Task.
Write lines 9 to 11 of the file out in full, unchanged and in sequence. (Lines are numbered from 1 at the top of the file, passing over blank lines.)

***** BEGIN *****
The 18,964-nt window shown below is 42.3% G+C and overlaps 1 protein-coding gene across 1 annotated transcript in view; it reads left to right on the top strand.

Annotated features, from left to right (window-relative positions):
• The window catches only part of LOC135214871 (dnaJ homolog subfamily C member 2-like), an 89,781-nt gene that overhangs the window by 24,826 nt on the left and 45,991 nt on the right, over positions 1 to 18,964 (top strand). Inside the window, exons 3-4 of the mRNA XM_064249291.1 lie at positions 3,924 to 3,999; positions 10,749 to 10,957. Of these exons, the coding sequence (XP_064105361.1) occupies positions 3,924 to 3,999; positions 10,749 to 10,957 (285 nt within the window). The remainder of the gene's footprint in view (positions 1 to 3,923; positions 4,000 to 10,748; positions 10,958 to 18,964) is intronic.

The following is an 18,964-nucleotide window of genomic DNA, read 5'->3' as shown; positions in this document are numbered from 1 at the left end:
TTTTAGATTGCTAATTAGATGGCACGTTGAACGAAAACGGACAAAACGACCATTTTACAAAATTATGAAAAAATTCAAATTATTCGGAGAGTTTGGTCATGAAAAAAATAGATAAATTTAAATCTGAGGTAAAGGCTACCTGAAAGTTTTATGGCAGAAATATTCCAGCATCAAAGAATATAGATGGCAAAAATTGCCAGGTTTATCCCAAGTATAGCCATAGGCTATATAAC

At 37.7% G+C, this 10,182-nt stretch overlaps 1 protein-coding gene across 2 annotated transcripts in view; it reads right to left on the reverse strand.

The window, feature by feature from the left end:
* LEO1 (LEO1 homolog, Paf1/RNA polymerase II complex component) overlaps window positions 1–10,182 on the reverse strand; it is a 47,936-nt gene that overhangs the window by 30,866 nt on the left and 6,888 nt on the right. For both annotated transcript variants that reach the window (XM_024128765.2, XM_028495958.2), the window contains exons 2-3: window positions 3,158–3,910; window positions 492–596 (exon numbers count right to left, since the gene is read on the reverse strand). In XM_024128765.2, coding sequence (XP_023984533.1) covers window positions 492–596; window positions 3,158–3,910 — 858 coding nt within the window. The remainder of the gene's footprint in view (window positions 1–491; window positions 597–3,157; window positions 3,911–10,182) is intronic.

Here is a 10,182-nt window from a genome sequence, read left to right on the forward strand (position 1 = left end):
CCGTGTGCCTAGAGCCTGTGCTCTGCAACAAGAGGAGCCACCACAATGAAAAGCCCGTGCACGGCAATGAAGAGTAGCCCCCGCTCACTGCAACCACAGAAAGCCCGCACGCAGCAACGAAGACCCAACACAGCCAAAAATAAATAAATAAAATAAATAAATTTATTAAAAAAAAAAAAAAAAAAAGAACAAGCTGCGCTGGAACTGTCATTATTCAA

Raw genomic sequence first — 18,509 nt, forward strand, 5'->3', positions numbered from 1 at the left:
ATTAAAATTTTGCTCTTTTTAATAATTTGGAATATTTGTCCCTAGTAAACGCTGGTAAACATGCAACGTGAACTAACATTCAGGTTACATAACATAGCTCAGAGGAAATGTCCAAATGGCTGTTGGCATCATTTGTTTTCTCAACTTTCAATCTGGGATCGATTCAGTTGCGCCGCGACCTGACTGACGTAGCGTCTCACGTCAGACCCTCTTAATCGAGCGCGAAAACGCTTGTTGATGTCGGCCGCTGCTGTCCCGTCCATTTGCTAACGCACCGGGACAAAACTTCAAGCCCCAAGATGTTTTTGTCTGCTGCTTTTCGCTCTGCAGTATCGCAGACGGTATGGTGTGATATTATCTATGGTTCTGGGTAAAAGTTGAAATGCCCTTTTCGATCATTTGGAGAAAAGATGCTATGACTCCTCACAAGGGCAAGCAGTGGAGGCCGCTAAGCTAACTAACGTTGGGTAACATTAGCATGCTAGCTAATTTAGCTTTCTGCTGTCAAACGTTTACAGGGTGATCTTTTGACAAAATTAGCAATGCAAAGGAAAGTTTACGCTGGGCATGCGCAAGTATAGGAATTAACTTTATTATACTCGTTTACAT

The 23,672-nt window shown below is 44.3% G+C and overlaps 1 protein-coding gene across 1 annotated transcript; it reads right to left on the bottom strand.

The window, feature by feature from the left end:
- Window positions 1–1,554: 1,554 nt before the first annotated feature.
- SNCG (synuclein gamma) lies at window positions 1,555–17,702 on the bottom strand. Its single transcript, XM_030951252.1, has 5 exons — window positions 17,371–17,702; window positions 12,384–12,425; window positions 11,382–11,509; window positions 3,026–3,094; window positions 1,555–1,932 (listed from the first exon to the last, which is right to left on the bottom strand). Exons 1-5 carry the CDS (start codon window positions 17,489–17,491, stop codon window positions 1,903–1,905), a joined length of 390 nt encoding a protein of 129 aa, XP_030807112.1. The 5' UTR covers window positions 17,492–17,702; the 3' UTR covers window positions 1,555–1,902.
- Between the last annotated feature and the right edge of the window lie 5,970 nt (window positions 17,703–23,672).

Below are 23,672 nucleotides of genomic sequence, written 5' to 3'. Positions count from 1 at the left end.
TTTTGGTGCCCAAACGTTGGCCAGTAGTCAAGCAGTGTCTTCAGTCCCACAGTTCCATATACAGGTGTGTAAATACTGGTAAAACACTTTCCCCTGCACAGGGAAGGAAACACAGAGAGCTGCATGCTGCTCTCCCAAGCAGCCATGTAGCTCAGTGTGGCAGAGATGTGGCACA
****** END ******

Here is a 10,182-nt window from a genome sequence, read left to right on the forward strand (position 1 = left end):
CCGTGTGCCTAGAGCCTGTGCTCTGCAACAAGAGGAGCCACCACAATGAAAAGCCCGTGCACGGCAATGAAGAGTAGCCCCCGCTCACTGCAACCACAGAAAGCCCGCACGCAGCAACGAAGACCCAACACAGCCAAAAATAAATAAATAAAATAAATAAATTTATTAAAAAAAAAAAAAAAAAAAGAACAAGCTGCGCTGGAACTGTCATTATTCAA

Raw genomic sequence first — 18,509 nt, forward strand, 5'->3', positions numbered from 1 at the left: